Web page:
Code of Conduct at events

Ryan Golbeck gowlin-lists at
Thu Nov 11 17:58:37 UTC 2010

On Thu, Nov 11, 2010 at 9:43 AM, Wichert Akkerman <wichert at> wrote:
> On 11/11/10 18:23 , Ian Jackson wrote:
>> Wichert Akkerman writes ("Re: Code of Conduct at events"):
>>> On 11/11/10 17:57 , Ian Jackson wrote:
>>>> I _am_ suggesting that if the conference organisers receive a
>>>> complaint that Bob seriously sexually assaulted Alice, they should
>>>> investigate.  If on investigation they are sufficiently convinced that
>>>> it's true, they should eject Bob.
>>> I think many of us disagree here: if such a serious accusation is made
>>> it should be investigated by professionals, ie the policy.
>> So if someone was at the conference and the organisers were convinced
>> that they were stealing laptops, the organisers would just call the
>> police and if the police don't arrest the culprit and imprison them
>> right away, they would allow the thief to continue ?
> I am extremely sceptical of the capability of people to make correct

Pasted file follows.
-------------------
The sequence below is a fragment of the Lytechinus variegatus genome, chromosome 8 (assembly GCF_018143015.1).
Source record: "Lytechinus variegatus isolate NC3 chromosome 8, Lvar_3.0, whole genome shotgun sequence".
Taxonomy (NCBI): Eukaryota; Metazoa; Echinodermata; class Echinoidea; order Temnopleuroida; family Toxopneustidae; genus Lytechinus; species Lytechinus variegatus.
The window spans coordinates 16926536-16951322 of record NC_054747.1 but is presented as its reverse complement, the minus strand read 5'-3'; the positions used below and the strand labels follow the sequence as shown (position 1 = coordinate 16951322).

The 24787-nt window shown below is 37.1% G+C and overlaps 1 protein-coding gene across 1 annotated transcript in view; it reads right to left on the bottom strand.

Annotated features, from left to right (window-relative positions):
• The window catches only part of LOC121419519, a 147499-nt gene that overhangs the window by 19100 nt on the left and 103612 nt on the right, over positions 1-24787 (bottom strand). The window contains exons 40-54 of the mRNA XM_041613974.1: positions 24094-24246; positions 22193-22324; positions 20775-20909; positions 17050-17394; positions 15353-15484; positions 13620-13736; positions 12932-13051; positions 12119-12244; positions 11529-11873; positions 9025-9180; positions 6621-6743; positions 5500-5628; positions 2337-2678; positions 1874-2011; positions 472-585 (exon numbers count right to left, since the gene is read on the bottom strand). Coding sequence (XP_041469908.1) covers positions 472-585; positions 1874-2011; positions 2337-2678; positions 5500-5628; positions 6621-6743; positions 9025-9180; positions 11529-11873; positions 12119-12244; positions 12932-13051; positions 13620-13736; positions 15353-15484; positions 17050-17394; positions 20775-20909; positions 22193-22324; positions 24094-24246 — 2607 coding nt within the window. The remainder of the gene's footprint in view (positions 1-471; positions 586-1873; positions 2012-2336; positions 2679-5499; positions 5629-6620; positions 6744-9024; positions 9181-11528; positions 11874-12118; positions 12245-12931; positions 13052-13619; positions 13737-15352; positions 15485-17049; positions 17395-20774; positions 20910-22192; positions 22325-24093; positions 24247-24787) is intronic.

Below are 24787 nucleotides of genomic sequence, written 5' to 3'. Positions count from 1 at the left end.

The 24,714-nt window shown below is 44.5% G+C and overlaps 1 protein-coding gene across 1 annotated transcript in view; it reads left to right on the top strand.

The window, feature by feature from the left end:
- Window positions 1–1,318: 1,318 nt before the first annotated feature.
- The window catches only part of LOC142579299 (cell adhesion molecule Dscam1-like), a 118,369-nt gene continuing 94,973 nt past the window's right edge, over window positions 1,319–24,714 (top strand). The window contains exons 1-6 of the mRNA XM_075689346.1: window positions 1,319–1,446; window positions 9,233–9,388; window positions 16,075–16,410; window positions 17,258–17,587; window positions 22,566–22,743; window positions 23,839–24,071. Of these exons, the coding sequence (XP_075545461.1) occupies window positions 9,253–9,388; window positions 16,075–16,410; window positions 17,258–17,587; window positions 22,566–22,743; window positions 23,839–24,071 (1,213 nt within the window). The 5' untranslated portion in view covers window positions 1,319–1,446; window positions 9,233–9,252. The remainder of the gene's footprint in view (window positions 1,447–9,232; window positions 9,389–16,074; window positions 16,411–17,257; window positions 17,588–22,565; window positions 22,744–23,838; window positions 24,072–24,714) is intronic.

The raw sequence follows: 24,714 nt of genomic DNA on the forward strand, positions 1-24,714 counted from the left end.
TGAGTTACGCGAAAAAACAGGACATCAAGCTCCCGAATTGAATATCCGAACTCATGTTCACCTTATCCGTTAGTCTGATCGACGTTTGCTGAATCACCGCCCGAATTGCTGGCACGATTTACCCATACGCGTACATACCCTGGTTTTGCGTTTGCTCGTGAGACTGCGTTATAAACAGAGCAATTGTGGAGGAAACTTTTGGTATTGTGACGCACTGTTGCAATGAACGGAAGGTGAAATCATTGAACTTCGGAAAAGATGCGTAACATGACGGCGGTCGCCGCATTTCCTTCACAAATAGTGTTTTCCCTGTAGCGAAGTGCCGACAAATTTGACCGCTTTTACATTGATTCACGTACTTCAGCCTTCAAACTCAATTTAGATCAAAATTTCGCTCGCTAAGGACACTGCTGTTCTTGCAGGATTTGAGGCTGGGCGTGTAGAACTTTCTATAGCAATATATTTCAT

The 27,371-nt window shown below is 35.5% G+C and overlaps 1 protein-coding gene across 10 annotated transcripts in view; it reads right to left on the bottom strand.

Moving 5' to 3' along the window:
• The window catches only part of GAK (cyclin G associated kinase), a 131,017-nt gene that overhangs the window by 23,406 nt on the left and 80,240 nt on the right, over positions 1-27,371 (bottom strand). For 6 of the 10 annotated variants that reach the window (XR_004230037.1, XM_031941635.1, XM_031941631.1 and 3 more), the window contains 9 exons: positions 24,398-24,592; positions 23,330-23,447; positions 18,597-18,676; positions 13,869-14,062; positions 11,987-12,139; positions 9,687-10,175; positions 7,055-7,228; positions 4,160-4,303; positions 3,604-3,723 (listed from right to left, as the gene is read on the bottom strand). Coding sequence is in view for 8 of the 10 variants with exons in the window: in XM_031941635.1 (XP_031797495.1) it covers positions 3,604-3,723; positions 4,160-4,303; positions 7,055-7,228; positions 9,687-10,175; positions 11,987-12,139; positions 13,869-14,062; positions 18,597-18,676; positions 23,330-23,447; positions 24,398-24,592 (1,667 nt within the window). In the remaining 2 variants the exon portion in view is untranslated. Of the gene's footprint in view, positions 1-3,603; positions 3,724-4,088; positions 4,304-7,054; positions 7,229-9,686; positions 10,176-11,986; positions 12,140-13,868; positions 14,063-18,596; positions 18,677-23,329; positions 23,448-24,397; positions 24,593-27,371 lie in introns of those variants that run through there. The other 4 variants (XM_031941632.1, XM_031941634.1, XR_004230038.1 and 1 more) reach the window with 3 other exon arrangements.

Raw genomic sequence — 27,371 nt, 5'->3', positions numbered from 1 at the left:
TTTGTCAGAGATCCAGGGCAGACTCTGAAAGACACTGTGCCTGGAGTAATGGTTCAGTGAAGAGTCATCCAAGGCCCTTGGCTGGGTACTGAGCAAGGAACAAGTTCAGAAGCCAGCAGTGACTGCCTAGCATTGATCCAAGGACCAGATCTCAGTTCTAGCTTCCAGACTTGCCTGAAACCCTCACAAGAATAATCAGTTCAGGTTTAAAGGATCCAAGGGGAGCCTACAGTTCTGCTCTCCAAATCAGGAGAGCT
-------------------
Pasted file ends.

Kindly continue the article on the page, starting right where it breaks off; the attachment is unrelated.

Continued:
> accusations or to prove them. The police should be much more capable to do
> so than conference organisers due to their training and experience, and if
> they decide not to arrest someone they probably have a good reason to.

Fortunately we don't live our lives requiring absolute proof for
everything we act on.  Proof in these situations has already been
pointed out to be extremely hard to establish, but that doesn't mean
the events didn't happen or shouldn't be acted on.  People have to
make decisions like this all the time without proof of what they are
hearing.  Also, as has been pointed out, the burden of proof for
finding someone guilty should rightly be a higher in a court, but
requiring that standard socially doesn't seem to make sense.

The default position of favouring such a high standard of proof and
without it doing nothing is exactly why these situations are prevelant
and ignored.  Social pressure is what's going to change that.

Also, fortunately, having the police involved and ejecting someone
from a conference aren't mutually exclusive actions.


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